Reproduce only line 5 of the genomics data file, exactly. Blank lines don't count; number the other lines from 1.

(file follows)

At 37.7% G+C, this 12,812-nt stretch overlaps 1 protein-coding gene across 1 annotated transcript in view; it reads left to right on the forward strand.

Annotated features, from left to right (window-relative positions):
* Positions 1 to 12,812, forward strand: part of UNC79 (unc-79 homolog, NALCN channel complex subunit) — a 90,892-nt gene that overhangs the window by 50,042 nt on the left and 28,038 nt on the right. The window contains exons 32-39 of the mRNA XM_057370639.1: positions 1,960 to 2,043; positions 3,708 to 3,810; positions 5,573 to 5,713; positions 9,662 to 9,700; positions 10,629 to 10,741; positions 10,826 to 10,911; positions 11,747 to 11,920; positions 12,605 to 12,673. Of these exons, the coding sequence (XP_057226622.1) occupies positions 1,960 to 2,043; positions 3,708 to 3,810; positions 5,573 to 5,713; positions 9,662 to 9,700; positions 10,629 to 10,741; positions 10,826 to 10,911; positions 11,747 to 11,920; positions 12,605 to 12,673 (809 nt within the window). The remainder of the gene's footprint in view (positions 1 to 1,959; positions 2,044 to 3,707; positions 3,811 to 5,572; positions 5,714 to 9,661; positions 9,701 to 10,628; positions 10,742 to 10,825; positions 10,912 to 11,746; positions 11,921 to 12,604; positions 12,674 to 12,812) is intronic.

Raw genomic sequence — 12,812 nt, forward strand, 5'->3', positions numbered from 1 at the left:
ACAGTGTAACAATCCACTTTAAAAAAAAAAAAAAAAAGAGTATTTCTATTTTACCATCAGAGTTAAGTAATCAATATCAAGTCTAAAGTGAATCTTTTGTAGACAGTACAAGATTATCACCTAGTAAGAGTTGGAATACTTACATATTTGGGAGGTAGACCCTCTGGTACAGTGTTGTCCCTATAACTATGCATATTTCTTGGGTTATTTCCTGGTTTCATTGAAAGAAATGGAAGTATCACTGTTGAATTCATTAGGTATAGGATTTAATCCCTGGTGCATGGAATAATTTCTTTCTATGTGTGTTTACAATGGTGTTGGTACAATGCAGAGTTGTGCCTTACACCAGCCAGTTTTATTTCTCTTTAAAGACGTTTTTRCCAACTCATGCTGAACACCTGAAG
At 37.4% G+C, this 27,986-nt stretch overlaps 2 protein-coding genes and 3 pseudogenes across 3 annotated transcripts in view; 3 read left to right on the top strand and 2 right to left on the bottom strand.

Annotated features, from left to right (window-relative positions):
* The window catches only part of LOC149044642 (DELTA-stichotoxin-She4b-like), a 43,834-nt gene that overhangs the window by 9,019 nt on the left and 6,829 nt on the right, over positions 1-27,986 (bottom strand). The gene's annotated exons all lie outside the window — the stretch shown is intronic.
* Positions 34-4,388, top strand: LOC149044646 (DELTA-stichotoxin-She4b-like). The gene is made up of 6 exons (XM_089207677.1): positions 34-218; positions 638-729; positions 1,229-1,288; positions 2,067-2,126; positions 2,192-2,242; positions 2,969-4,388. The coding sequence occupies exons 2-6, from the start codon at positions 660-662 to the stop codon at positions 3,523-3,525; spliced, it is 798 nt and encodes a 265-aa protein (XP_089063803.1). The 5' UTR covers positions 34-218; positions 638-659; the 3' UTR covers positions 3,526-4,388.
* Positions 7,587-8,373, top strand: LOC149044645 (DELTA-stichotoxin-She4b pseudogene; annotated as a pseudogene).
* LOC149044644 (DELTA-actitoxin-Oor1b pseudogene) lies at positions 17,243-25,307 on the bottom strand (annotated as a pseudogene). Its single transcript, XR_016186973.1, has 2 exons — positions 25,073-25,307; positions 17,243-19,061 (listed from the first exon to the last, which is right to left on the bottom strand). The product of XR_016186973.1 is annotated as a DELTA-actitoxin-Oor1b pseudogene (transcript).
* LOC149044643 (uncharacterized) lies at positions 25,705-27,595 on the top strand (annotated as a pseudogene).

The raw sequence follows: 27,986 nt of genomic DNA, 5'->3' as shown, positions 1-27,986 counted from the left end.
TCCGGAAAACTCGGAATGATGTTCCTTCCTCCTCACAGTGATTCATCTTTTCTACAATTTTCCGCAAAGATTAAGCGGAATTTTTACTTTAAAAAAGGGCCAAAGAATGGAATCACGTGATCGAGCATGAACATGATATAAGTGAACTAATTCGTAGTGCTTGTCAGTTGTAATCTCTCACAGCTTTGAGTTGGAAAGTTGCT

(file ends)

ACAGTGTAACAATCCACTTTAAAAAAAAAAAAAAAAAGAGTATTTCTATTTTACCATCAGAGTTAAGTAATCAATATCAAGTCTAAAGTGAATCTTTTGTAGACAGTACAAGATTATCACCTAGTAAGAGTTGGAATACTTACATATTTGGGAGGTAGACCCTCTGGTACAGTGTTGTCCCTATAACTATGCATATTTCTTGGGTTATTTCCTGGTTTCATTGAAAGAAATGGAAGTATCACTGTTGAATTCATTAGGTATAGGATTTAATCCCTGGTGCATGGAATAATTTCTTTCTATGTGTGTTTACAATGGTGTTGGTACAATGCAGAGTTGTGCCTTACACCAGCCAGTTTTATTTCTCTTTAAAGACGTTTTTRCCAACTCATGCTGAACACCTGAAG